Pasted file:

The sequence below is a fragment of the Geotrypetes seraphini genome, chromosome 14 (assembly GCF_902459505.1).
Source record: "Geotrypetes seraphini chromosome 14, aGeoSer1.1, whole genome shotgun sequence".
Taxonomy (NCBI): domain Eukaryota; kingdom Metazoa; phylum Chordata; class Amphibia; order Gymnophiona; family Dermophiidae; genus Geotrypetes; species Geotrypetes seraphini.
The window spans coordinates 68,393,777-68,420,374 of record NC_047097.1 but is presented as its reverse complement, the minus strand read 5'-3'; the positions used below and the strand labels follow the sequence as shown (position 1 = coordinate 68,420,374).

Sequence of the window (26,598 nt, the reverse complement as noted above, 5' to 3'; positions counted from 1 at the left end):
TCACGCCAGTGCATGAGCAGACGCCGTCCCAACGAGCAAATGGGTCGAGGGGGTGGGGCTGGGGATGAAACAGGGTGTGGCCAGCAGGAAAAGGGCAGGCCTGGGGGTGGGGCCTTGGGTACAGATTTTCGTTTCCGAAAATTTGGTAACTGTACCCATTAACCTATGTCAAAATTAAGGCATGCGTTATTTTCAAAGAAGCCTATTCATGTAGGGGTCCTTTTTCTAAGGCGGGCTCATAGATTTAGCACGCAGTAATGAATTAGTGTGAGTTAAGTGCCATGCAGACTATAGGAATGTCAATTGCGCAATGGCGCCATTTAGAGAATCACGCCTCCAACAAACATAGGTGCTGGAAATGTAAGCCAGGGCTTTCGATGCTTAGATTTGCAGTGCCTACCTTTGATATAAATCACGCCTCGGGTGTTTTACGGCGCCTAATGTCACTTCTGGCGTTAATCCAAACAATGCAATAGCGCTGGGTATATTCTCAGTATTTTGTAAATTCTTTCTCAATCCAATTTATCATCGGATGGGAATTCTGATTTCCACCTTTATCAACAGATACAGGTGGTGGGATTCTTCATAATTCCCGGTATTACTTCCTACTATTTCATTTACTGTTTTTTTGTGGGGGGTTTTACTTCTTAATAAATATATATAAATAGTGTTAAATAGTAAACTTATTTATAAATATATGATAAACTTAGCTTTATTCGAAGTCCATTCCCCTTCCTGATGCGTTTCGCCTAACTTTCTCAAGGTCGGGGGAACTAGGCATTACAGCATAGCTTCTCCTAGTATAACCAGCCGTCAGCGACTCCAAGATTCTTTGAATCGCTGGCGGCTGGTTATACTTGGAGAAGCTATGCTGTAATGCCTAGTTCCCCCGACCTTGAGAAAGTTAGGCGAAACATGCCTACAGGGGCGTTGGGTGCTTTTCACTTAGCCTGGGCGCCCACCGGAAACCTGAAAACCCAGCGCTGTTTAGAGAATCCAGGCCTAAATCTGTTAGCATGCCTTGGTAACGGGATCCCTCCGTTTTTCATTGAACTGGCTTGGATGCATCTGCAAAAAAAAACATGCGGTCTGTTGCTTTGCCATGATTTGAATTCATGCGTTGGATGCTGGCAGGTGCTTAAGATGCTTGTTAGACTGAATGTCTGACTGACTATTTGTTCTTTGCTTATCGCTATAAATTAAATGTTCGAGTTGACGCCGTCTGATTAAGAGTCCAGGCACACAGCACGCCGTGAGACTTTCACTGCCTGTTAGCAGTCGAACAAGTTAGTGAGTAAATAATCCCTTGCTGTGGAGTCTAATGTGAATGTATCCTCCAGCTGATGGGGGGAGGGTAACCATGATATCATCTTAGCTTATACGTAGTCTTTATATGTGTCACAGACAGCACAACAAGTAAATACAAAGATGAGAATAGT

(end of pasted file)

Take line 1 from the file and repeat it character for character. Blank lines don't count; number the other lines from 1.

The sequence below is a fragment of the Geotrypetes seraphini genome, chromosome 14 (assembly GCF_902459505.1).